Opacity has been and continues to be one of the principal shortcomings of all the governments that have been in power in Ethiopia. They always respond to a crisis after it has assumed grim proportions. A recent example is the tardiness with which the government reacted to the controversy surrounding the ownership of the capital city. The fallout over an issue which, truth be told, does not figure prominently among the plethora of pressing challenges facing the residents of the city and its environs has been severe. Who should have been held to account if lives had been lost on account of the deliberate whipping up of emotions by activists while the government and political parties were fast asleep? The president of the Oromia regional state rebutted what he calls a smear campaign against him long after considerable damage was done. Many compare his robust defense as closing the stable door after the horse has bolted. Given the government has always been found wanting when it comes to addressing contentious matters as soon as they arise, it’s no wonder that people tend to express an opinion on them on the basis of the information they get first. Who should political parties blame but themselves when they are excoriated for ceding their duties to activists? Developing the habit of responding promptly to the public’s demands is instrumental in averting the specter of pent-up resentment from boiling over. This calls for a deliberate effort aimed at strengthening the culture of respectful dialogue.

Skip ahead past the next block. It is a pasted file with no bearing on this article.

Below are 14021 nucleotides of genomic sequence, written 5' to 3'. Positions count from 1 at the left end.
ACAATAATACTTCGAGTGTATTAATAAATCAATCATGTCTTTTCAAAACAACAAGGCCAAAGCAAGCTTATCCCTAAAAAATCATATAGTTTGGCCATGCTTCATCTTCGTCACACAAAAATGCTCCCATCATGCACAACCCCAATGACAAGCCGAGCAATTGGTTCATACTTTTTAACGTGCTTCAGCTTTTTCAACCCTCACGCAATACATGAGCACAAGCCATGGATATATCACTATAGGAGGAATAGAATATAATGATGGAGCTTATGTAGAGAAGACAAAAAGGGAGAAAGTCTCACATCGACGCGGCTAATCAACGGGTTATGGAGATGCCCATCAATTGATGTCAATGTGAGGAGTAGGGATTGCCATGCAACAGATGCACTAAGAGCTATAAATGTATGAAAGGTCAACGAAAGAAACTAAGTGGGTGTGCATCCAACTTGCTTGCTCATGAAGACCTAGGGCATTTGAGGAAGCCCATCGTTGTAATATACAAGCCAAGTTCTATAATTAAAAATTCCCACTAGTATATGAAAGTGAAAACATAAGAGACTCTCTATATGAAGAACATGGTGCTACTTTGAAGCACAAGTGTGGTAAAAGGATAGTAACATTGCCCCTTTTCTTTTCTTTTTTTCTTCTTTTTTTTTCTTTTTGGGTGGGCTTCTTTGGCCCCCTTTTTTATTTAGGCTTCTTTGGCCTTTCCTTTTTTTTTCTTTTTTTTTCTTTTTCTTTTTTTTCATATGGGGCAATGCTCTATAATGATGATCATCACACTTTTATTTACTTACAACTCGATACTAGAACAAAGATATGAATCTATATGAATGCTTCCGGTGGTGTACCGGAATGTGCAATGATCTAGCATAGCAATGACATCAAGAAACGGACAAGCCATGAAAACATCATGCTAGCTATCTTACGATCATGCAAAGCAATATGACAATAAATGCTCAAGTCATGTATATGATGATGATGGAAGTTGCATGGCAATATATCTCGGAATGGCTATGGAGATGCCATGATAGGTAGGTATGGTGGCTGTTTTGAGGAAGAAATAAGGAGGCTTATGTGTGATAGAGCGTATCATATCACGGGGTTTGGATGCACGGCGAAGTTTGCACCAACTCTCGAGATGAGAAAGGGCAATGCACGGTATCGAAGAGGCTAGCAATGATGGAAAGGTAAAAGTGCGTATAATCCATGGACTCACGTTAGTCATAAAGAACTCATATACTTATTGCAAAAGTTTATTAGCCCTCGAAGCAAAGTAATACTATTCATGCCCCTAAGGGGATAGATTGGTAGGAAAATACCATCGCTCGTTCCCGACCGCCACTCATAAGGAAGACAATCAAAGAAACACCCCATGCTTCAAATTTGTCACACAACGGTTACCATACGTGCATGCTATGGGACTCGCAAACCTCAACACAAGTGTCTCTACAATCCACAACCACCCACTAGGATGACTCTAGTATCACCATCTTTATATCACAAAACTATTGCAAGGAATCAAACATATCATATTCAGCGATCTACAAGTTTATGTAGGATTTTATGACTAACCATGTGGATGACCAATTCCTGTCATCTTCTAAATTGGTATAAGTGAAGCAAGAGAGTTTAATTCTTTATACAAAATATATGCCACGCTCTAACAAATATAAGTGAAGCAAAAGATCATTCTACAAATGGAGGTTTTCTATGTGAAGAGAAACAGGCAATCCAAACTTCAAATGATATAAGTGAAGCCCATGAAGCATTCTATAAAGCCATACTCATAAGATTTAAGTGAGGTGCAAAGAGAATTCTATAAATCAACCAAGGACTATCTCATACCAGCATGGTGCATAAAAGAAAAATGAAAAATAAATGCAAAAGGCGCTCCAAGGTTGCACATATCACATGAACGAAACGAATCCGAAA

Ethiopians have no problem in co-existing in love and harmony. If they cherish diversity, renounce hatred and intolerance, leave grievance narratives to the annals of history, and endeavor to build a knowledge economy Ethiopia is sure to become a great nation. Using force to settle differences is a recipe for death, destruction, suffering and social dislocation. If democracy is to take root in Ethiopia, it’s of the essence to instill in every citizen the value of listening to one another. As democracy is a marketplace of ideas, it cannot thrive where people are disinclined to hear each other out. The “my way or the highway” attitude is not only backward, but also an abnegation of what it means to be a human being. Whether we like it or not we have the obligation to listen to a point of view we do not subscribe to. Suppressing the expression of an opinion by labeling its holder is a tactic that is not befitting of contemporary times. In this regard it’s particularly incumbent on influential social media actors to desist from fomenting violence through lies or venomous rhetoric and instead promote peaceful discourse. It’s not in the interest of anyone to be consumed by ethnic politics at a time the urgency to join hands towards ensuring freedom, justice and equality has never been starker. Failure to listen to each other is a tragedy Ethiopia ill affords!